Cosmetic Surgery Ethical Issues

765 Words 4 Pages
Cosmetic surgery is a physically and supposedly emotionally changing decision that many people are beginning to make as a result of bullying and demoralizing personal opinions. Confirmed by surgeons and surveyors such as the ones in “Does Cosmetic Facial Surgery Lift Self-Esteem” by Karen Kaplan, patients are quick to believe that cosmetic surgery is the right decision because they feel that the mental health benefits outweigh any risks of the procedure. Katie Abbondanza, author of the article “Extreme Makeover” and the doctors involved in her research such as pediatrician Dr. Jennifer Holmgren reasonably believe that the mental health boost associated with cosmetic surgery will only provide short-satisfaction, while the actual physical change …show more content…
In the article “Extreme Makeover” Abbondanza makes the insightful observation, “While plastic surgery can take care of physical flaws, deep emotional scars often remain. Because when girls start considering surgery, there are often issues below the surface- issues that new boobs or a slimmer nose won’t fix”. People, teenagers more specifically, emotionally turn to cosmetic surgery because of physical insecurities and it only provides short term comfort until another emotional wound appears and the person longs for another way to comfort themselves. There is no surgery for emotional scars or unwanted memories, and surgery is honestly another reminder of why that person got it in the first place, therefore not boosting self-esteem after …show more content…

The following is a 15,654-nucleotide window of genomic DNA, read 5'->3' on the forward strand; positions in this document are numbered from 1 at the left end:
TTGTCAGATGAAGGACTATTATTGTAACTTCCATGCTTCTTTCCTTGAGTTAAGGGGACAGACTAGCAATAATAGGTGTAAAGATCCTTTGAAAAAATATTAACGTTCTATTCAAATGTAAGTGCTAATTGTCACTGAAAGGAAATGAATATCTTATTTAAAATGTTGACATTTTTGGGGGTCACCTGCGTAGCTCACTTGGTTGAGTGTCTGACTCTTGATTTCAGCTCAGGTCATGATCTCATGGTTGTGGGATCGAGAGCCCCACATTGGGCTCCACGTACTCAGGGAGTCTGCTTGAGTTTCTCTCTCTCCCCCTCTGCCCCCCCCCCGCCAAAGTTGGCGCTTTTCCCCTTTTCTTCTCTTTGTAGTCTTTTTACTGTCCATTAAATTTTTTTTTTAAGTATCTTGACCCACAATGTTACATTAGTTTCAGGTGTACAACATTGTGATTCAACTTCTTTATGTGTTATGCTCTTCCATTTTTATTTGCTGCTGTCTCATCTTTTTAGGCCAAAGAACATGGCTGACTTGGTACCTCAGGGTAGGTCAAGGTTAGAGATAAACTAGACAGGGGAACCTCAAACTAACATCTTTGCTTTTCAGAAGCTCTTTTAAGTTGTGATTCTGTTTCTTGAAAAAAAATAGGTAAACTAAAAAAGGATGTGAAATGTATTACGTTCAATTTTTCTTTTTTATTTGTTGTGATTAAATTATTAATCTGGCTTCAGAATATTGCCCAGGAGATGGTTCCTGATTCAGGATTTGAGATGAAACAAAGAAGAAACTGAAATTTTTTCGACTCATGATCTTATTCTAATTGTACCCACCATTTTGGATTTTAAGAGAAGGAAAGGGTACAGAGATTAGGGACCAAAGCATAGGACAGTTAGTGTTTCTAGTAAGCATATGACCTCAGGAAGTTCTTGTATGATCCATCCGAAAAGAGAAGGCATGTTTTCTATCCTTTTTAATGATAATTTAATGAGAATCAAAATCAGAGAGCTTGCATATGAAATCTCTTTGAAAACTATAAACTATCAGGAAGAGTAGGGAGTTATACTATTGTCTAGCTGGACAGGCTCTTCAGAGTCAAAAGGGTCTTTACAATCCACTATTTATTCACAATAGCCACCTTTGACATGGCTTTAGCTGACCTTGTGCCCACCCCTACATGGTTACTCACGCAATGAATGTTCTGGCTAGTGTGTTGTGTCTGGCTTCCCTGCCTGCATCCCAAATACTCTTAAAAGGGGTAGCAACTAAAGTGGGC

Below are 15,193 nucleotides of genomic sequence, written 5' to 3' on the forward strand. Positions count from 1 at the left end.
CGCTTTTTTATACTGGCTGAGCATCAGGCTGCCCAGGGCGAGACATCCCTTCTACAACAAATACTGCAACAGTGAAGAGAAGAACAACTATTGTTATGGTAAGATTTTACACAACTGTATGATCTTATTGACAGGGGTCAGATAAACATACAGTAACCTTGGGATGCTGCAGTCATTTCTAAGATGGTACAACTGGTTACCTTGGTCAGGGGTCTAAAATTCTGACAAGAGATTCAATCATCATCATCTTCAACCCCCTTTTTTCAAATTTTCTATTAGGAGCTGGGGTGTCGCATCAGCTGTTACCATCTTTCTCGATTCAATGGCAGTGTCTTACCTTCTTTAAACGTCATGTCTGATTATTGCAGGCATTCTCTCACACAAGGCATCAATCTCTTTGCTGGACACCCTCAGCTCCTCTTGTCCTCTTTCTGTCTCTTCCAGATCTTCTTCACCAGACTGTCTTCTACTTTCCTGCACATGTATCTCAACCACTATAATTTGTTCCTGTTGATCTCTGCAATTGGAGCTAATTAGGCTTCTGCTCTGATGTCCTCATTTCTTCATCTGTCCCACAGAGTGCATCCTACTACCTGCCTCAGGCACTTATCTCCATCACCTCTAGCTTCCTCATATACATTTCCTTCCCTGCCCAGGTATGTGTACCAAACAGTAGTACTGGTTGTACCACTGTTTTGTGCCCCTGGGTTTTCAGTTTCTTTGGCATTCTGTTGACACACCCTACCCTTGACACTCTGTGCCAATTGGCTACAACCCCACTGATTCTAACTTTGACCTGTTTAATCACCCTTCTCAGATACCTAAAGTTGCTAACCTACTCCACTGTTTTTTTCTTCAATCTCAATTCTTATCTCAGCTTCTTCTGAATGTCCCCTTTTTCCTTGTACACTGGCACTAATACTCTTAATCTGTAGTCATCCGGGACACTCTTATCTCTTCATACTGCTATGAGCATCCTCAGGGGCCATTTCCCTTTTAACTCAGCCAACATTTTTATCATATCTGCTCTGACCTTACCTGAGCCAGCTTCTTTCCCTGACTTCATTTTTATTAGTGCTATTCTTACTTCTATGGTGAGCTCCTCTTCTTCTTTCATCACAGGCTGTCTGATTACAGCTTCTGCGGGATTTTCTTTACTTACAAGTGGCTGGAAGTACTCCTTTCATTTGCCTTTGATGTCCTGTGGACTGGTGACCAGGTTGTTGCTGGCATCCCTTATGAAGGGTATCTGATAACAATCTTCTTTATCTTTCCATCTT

In “Does Cosmetic Facial Surgery Lift Self-Esteem?” from The Los Angeles Times, doctors and surgeons surveyed recent patients before and after their surgeries to determine their self esteem before and after. Split into three group of high, average, and low initial esteem levels, results turned out a random assortment of high and low improvements, proving that their surgeries did not necessarily provide them a boost of self esteem. The group of initial lower self-esteem grew, but not the most compared to the other groups, and also had a variety in increase in self-esteem after the operation.The researchers in the same article concluded, “Patients exhibit a wide spectrum of psychological reactions after face-lift surgery. This finding underscores the complex nature of the human psyche as it relates to aesthetic surgery” (Kaplan). Clearly this experiment suggests that cosmetic surgery does not necessarily boost self esteem and that initial confidence has an effect on postoperative

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